Adaptive design can be used as an alternative to this, whereby an entirely different version of a website is coded to display on a mobile instead. Although this allows users to access mobile versions of the site with ease, speed and clarity, it is much harder for businesses to pull off, and much slower to achieve given the fact that retailers will have to create at least 3 different versions of a site (one for desktop, one for mobile and one for tablets).
“Web design is a solid foundation for creating a ‘mobile-first’ shopping experience.”
Therefore, sometimes, the goal of focusing on the end mobile user is simply constrained by resources. If there isn’t enough resource to develop an adaptive and unique mobile experience, then teams may have to implement the responsive approach, even if this affects the page load speed for the end user. The decisions ultimately come down to a brand’s business structure and the resources at hand, making the delivery of a mobile-first set-up more challenging. But whatever decision you take as a retailer, it is a vital first-step to making the mobile experience work for the people who actually browse on mobile: your mobile customers.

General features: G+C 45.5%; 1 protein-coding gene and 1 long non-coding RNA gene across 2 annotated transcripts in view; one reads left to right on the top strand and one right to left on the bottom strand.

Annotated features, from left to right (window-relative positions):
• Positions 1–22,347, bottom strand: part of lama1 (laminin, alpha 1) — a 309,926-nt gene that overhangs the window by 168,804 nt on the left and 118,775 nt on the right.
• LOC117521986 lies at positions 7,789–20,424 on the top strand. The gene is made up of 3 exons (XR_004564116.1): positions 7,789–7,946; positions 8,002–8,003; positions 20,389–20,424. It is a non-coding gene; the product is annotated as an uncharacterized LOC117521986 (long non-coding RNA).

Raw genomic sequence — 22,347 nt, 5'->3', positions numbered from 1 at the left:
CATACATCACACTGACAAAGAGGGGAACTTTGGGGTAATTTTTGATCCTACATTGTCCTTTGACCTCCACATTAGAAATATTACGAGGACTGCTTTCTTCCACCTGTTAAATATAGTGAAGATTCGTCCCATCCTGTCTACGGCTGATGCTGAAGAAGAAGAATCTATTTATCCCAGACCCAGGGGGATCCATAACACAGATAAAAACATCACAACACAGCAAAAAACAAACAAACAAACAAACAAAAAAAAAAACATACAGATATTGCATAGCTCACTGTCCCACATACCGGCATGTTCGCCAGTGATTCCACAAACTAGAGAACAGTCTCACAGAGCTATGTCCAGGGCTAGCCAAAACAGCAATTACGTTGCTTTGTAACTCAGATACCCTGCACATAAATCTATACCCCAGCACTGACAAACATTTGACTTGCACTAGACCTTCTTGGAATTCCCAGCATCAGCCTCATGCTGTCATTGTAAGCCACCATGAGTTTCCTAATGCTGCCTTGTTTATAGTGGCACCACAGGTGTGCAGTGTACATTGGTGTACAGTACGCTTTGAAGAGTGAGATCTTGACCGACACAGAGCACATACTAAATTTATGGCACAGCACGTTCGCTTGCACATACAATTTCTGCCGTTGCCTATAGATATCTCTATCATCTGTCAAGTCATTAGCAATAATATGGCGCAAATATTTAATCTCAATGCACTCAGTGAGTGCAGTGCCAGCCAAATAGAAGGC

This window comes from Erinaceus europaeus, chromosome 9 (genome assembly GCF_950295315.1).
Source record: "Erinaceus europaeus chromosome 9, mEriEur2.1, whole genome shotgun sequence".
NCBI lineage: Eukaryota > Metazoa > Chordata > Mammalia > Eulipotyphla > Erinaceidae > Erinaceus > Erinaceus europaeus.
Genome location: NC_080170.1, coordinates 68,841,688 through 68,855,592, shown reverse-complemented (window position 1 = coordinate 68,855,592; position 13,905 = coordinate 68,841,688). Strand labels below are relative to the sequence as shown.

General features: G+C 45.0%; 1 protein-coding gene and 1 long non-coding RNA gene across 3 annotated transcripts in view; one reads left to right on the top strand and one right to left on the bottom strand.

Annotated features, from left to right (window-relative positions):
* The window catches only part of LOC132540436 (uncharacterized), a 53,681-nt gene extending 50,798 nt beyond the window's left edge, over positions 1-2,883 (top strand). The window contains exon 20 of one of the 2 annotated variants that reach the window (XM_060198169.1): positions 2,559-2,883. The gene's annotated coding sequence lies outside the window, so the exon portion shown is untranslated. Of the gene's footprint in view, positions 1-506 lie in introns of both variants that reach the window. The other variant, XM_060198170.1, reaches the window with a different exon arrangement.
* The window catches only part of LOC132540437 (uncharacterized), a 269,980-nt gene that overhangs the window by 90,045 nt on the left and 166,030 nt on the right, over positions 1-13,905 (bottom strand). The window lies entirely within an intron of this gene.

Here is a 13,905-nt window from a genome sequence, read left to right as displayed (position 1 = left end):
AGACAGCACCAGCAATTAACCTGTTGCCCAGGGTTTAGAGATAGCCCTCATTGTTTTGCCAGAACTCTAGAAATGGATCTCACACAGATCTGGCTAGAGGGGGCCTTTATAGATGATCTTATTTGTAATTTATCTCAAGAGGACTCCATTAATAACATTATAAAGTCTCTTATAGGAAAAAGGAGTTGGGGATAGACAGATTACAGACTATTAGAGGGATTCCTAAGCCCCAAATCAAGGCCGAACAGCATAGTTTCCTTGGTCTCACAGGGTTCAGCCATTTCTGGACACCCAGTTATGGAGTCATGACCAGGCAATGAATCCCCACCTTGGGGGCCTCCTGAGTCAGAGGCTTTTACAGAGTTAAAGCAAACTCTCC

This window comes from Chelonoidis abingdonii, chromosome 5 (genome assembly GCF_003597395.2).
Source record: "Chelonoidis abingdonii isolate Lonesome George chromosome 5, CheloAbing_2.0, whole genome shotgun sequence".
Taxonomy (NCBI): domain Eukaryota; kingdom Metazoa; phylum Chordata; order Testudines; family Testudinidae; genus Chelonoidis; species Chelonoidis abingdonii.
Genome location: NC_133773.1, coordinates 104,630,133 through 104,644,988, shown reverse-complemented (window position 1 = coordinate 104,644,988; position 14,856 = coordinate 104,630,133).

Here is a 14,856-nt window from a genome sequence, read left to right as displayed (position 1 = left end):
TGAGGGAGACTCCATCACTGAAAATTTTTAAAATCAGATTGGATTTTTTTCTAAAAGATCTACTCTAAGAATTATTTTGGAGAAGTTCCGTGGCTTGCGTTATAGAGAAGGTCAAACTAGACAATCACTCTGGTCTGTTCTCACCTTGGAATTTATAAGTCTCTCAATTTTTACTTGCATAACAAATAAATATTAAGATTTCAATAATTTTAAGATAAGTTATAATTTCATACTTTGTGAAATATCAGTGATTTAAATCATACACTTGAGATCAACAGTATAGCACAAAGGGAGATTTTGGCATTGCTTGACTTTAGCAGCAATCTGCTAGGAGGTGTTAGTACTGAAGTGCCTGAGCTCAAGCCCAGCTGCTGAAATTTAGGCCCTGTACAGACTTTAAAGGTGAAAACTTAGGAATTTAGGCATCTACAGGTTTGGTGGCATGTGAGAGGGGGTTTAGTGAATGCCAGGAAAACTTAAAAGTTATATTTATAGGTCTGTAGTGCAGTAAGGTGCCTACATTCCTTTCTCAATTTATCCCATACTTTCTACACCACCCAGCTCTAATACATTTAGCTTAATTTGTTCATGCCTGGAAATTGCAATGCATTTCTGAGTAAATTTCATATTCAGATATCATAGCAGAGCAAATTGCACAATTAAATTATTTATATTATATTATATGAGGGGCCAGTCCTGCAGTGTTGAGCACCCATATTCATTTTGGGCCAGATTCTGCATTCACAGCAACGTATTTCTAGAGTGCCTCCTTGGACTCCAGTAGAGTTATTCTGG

Sharpening The Mobile Experience
Design is just one element of optimizing the ‘mobile first’ experience. You also need to look at how your customers are actually using your mobile site to engage with your products. This can vary quite significantly depending on what you are offering as a business. For example, Kate Mitchell, from global retail group Steinhoff, oversees the management of eCommerce brands that specialise in selling furniture. Many of the customers of these brands use mobile for initial product research, before going into stores to try out the furniture – they then purchase products online, meaning that both the mobile checkout experience and the product information need to be optimized perfectly to fully engage this customer segment.